On Thursday, 4/3, the anchor is up in Tyrrel Bay at 8 AM for our final, open-ocean, trade wind sailing day of the season. Our destination today is Prickly Bay on the south coast of Grenada, a distance of 38 nautical miles. The wind is light out of the east today. Cutter Loose is barely making 4 knots on a slow but steady broad reach towards Grenada, the Spice Island. The tidal rips and the constantly changing currents near Ile de Ronde make for some interesting navigational challenges. When the trade winds are howling, the bumpy and confused sea state in this cut can be a source of frustration. But today, the water is calm. It is a day to relax and enjoy this slow-paced, off-the-wind sail.
In the lee of Grenada, the sails begin to stall and flutter in diminished wind. Moisture-laden cumulus clouds passing over the mountainous northern half of Grenada create occasional gusts which fill the sails and improve boat speed. As the capital city of St. Georges passes to port, the clouds suddenly begin to appear dark and ominous. Nearing the airport at Point Saline, the wind is gusting to 25 knots, catching Cutter Loose over-canvassed and sending its crew into rapid sail reduction mode. Now within three miles of our destination, our turn to the east places the wind-driven waves squarely on the bow. The squall diminishes in intensity on final approach to Prickly Bay. Once in the protection of the harbor, the water becomes flat as the anchor is set at 3:45 PM. From here, Cutter Loose is less than ten miles from the yard at Grenada Marine where she will rest ashore during the forthcoming hurricane season.
Each morning, departing aircraft passing overhead in Prickly Bay serve as a constant reminder that the sailing season is nearly at its end and that our remaining time here in the Eastern Caribbean is brief. On May 1st, the silver bird will carry us home. One of our priorities this season is to allow sufficient time for inland exploration of Grenada and to enjoy the camaraderie of sailors who call this place home. Prickly Bay will serve as our base for shore side activities during the next few weeks. There are two dinghy docks in this anchorage that provide access to grocery stores, restaurants, laundry services, boat supplies, public buses and taxi services. In addition, there is public Internet service available in the Bay. Despite its deserved reputation as being a little rolly, Prickly Bay is a safe and convenient place to be.
Every Saturday afternoon at 4 PM in Grenada, an avid group of 50 to 150 runners and walkers meet to participate in the weekly HASH. This event is sponsored and organized by Grenada Hash House Harriers, a local running club. The HASH is a run/walk event, normally along a remote trail through the jungle. In advance of the event, the HASH master selects a person known as the hare to mark the route with small clumps of shredded paper. The starting/ending point is usually a pub or a park, the location of which is announced via e mail a few days prior to the event.
Along the route, there may be one or more trail intersections that are unmarked, in which case, the participants must explore all of the alternative trails until the marked trail is found. The participants shout “on-on” when they are certain that they have located the marked trail. This helps to keep others on course. Runners normally complete the HASH in an hour while walkers finish within 90 minutes.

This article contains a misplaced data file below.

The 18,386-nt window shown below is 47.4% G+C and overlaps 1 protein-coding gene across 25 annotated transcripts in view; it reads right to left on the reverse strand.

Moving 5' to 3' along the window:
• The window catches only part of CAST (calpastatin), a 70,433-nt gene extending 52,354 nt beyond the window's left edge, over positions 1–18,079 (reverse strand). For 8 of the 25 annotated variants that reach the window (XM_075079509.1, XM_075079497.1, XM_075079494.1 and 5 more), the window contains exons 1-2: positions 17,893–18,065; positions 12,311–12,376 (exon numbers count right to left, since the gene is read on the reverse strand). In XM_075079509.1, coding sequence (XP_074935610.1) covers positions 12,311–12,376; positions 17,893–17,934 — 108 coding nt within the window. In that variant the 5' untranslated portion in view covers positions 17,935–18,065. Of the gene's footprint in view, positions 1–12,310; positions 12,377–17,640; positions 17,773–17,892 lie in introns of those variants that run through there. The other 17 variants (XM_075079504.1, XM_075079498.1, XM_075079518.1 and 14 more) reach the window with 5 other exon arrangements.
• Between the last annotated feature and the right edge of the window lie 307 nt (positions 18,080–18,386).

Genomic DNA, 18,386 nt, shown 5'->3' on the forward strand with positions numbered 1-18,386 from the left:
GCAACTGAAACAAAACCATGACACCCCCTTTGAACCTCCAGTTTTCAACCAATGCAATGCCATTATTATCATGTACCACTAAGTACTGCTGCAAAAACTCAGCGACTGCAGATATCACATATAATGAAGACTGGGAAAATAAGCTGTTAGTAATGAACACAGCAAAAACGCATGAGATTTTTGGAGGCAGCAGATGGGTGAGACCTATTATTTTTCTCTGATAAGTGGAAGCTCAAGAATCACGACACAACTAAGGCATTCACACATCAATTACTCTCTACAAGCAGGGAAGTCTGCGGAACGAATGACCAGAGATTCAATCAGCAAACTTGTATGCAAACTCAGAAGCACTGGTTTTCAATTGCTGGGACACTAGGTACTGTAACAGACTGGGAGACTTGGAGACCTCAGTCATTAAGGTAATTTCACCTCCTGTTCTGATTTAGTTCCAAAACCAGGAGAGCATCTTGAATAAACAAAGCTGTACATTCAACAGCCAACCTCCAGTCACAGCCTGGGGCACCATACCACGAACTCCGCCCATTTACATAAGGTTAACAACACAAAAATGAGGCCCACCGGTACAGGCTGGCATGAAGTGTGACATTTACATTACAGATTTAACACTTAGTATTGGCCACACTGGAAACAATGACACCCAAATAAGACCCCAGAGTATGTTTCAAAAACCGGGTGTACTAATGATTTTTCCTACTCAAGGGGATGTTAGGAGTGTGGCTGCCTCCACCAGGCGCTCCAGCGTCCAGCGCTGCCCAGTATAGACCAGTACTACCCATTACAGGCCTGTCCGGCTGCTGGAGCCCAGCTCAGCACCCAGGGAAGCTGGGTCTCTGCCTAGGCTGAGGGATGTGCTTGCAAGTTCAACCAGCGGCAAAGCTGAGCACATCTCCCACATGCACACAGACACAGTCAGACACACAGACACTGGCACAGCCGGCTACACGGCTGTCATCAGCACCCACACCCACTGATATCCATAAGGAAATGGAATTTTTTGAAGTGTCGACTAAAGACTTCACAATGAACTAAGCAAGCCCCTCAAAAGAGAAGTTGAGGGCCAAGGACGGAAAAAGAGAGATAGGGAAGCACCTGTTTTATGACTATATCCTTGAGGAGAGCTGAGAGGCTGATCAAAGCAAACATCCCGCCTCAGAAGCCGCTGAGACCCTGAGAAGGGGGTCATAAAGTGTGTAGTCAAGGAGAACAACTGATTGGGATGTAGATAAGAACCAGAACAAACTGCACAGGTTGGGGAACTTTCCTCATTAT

Afterwards, food, beverages and entertainment contribute to a street party celebration emceed by Simon the Hashmaster, who by day is an ex-pat marine electronics technician. Participants are a diverse group of individuals, including children, members of the local running club, university students, cruisers and the public-at-large. Several seniors in their 80s routinely participate in this event.
On Saturday 4/5, HASH #821 begins and ends at Peggy’s Bar and Grocery Store in Morne Delice, St. David’s Parish. Today’s trail begins with a steep single-file ascent through thick vegetation. Some sections of the trail seem to have been blazed just recently. The descents are often trickier than the ascents, requiring slipping and sliding one’s way down steep dirt hillsides, grasping on to tree limbs, roots and rocks where available. The crowd thins out as the HASH progresses while some participants stop to catch their breath and a sip of water.
By 5:30 PM, all hashers have arrived back at Peggy’s Bar where the music is thumping and the street party is already well underway. The Hashmaster distributes certificates to newcomers while dispensing justice to experienced runners who have allegedly broken HASH rules. After an hour or more of celebration, the crowd gradually begins to diminish as we board Shademan’s taxi for the ride back to Prickly Bay.
On Sunday afternoon 4/6, we are met by cruising friends Donna and Steve at nearby Secret Harbor Marina for a two-mile dinghy ride to the outdoor concert at La Phare Bleu Marina. From Mount Hartmann Bay, our course takes us under the Hog Island Bridge and into Clarke’s Court Bay where a series of buoys mark a dinghy passage across the reef to Calvigny Island. Since the wind is up today, this turns out to be a wet ride in Steve’s brand new AB dinghy.
Some thirty dinghies and their occupants are rafted together to listen to rock n roll hits from the 50s performed by guitarist and vocalist Doc Adams, whose functions by day as the island’s chiropractor. The return trip from La Phare Bleu to Secret Harbor is downwind and dry. We are back aboard Cutter Loose before dark.
On Monday 4/7, we join a group of cruisers on a narrated island tour provided by Cutty, a local taxi driver/tour director/amateur botanist. Cutty’s brand new jet black Nissan mini-bus (with functioning air conditioning) is an excellent way to observe the countryside and learn more about the island while getting to know other cruisers. Our tour takes us east along the southern coastal route to the windward side of the island.